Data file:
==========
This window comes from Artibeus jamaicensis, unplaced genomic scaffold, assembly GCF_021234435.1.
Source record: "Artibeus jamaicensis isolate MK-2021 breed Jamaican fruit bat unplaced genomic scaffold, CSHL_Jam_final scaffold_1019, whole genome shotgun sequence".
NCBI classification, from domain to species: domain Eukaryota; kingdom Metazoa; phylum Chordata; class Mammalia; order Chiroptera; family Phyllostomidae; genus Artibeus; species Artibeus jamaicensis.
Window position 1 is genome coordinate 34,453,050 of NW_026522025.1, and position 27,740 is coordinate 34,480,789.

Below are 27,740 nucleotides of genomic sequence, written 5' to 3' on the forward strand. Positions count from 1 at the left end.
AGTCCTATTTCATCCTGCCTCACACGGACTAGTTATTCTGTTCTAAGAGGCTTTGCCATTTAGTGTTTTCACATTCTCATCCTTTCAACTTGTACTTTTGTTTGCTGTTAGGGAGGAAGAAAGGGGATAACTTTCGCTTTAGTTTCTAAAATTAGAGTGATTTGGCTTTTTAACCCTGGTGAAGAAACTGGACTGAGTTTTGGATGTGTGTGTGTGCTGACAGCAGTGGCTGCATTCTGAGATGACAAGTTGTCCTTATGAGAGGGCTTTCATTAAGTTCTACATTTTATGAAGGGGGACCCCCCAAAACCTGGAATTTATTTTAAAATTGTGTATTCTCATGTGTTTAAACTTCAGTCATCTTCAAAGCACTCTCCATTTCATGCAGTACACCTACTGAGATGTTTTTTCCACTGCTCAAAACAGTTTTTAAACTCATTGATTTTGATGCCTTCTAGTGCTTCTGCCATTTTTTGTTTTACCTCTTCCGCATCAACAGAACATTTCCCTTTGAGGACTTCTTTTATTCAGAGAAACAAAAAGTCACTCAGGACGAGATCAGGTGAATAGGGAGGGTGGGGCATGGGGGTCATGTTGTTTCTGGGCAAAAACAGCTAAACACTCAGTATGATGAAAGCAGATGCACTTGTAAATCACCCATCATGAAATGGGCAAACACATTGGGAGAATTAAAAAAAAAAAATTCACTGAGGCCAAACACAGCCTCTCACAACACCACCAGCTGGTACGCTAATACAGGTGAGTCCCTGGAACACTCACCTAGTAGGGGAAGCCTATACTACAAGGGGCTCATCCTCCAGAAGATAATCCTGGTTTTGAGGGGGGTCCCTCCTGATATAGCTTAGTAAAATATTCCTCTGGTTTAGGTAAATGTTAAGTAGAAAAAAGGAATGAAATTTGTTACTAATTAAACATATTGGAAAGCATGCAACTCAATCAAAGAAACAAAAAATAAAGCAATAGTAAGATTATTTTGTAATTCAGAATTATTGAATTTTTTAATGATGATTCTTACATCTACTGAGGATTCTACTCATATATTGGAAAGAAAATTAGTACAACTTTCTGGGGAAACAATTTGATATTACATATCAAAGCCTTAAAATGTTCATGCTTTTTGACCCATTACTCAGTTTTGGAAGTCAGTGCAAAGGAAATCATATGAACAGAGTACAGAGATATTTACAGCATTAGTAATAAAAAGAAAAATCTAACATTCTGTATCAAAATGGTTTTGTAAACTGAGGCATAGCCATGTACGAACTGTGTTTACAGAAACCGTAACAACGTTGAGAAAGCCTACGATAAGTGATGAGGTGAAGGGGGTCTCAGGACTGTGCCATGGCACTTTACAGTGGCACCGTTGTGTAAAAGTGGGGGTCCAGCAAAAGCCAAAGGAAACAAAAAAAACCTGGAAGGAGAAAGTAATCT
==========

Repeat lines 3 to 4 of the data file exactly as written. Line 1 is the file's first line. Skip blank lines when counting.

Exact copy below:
NCBI classification, from domain to species: domain Eukaryota; kingdom Metazoa; phylum Chordata; class Mammalia; order Chiroptera; family Phyllostomidae; genus Artibeus; species Artibeus jamaicensis.
Window position 1 is genome coordinate 34,453,050 of NW_026522025.1, and position 27,740 is coordinate 34,480,789.